"a basic cruising license" No such thing in the US. If you have certifications from a major independent school (like Offshore Sailing School) or from the ASA, they will be accepted to some extent by any large charterer. But without sailing experience and a log book to show, they may still require you to go out with one of their captains for an hour to prove you can handle their boat.
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Old 23-07-2007, 14:06   #8
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Search US Sailing & ASA

RP: I'll put a vote in for US Sailing because that's what I've experienced but know others happy with ASA too.
Here's link to US Sailing web page that allows you to search for certified schools
Find a Place to Sail

ASA version
Find a Sailing School - American Sailing Association

Each has a step approach from basic keelboat to Ocean.....but agree with HS on starting with the basics.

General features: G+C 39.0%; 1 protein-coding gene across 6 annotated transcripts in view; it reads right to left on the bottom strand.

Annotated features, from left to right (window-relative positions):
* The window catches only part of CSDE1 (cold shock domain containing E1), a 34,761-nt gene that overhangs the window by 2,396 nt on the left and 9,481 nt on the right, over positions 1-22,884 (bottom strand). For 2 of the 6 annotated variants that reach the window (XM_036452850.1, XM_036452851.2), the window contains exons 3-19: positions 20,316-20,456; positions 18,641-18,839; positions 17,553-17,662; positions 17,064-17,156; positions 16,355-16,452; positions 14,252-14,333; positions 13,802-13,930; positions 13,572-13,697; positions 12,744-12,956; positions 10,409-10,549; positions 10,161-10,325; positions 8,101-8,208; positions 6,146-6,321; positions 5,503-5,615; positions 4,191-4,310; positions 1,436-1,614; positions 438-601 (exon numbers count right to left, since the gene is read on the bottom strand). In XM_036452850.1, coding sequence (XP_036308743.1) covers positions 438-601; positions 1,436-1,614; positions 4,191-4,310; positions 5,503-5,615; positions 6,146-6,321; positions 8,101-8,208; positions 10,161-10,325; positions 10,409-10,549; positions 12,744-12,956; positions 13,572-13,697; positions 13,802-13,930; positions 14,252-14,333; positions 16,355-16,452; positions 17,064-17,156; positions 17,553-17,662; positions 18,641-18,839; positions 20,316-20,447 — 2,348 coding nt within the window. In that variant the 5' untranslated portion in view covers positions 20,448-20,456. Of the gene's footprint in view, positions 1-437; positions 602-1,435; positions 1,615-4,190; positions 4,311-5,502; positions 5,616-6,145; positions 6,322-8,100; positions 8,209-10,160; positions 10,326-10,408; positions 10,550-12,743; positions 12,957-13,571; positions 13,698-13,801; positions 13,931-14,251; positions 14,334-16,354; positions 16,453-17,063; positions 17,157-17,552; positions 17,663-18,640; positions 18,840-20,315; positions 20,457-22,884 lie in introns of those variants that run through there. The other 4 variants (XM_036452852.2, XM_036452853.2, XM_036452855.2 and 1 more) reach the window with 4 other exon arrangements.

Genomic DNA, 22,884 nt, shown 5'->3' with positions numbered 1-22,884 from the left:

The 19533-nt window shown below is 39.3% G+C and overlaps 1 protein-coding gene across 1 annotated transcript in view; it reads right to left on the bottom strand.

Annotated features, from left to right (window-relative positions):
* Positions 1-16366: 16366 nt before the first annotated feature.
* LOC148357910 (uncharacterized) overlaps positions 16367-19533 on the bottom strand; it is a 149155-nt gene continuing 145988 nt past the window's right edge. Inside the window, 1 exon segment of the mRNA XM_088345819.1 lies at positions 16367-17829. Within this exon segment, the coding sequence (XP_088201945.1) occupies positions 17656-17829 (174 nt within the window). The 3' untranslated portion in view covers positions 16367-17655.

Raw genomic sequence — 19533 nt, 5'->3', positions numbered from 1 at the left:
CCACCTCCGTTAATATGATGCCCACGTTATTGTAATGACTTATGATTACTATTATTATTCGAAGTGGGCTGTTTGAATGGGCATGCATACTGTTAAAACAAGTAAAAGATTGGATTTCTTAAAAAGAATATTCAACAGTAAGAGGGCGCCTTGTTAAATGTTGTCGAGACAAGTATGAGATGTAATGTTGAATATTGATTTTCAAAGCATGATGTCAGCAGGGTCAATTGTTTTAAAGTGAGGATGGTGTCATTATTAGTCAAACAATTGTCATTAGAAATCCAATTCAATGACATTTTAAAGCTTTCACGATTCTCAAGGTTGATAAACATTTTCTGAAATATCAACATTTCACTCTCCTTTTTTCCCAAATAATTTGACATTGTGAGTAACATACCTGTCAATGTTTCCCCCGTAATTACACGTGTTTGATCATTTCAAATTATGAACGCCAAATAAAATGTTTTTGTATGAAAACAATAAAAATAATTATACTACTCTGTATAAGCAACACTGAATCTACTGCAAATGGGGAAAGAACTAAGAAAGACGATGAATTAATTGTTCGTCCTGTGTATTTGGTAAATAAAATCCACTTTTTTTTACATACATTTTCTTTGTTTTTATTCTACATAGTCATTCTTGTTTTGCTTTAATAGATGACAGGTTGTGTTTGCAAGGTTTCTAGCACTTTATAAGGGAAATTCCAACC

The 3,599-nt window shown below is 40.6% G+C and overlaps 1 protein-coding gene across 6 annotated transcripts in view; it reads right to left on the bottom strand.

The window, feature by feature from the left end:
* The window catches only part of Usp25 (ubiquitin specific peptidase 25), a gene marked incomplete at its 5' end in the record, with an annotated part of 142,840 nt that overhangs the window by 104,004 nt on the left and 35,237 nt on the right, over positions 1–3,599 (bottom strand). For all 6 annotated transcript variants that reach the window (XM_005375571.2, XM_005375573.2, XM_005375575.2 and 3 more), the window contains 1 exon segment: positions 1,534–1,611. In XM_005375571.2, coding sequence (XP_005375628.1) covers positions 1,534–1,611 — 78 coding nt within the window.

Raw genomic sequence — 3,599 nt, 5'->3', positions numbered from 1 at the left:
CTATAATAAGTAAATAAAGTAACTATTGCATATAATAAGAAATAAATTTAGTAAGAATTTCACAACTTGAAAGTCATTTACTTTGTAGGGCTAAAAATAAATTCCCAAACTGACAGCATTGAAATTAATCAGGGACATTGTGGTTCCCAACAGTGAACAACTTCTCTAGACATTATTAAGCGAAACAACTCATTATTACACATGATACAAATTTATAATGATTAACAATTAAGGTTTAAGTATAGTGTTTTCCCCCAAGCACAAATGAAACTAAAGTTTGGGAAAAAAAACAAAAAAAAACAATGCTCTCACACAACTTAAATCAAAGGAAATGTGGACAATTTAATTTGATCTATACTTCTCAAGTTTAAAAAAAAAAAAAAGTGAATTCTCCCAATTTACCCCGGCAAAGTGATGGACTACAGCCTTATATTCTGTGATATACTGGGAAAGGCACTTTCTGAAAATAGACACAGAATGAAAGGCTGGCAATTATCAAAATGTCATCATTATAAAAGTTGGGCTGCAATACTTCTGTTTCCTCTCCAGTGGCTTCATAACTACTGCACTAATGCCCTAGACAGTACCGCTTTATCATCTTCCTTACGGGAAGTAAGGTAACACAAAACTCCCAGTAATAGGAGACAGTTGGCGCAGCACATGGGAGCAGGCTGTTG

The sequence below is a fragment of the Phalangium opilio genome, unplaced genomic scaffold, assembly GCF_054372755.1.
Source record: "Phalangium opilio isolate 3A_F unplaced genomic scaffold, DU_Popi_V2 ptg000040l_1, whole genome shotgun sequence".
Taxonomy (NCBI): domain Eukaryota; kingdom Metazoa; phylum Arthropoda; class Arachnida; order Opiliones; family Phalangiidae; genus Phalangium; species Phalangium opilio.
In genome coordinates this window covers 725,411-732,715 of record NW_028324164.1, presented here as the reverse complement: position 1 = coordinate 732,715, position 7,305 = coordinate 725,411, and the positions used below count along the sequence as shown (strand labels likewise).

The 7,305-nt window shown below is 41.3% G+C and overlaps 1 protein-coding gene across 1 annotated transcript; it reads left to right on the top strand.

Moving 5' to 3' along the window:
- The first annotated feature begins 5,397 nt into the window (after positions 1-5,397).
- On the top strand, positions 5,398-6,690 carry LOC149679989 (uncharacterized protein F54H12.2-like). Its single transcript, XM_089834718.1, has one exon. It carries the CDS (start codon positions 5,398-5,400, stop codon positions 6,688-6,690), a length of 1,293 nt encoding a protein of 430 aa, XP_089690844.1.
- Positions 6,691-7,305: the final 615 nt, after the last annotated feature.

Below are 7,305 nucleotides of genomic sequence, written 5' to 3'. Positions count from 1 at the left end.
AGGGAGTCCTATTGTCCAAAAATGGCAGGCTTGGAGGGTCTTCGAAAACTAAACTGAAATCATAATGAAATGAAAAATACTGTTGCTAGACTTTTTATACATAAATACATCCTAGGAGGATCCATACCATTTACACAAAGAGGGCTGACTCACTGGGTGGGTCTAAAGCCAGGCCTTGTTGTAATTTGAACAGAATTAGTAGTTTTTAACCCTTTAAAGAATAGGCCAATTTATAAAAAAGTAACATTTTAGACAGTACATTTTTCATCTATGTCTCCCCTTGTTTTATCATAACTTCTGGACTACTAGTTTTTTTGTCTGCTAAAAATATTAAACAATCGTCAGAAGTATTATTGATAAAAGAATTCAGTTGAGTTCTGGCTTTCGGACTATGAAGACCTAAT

Yes, books that were mentioned will help supplement the course material provided by each school
Good Luck!!!
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Old 23-07-2007, 20:03   #9
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I have to agree with the crowd. ASA or US Sail both have an established series of classes. If you really want to ocean sail then I would suggest you complete the whole series. There are a lot of ways to learn to sail but jumping off a cliff into a long ocean passage isn't the easy way. I would be leery of any skipper that would let someone with no experience aboard on an extended ocean passage. If working your way up does not seem like fun then I doubt starting out on a long trip would either. It is supposed to be fun but it helps with some knowledge and experience under your belt to actually enjoy it.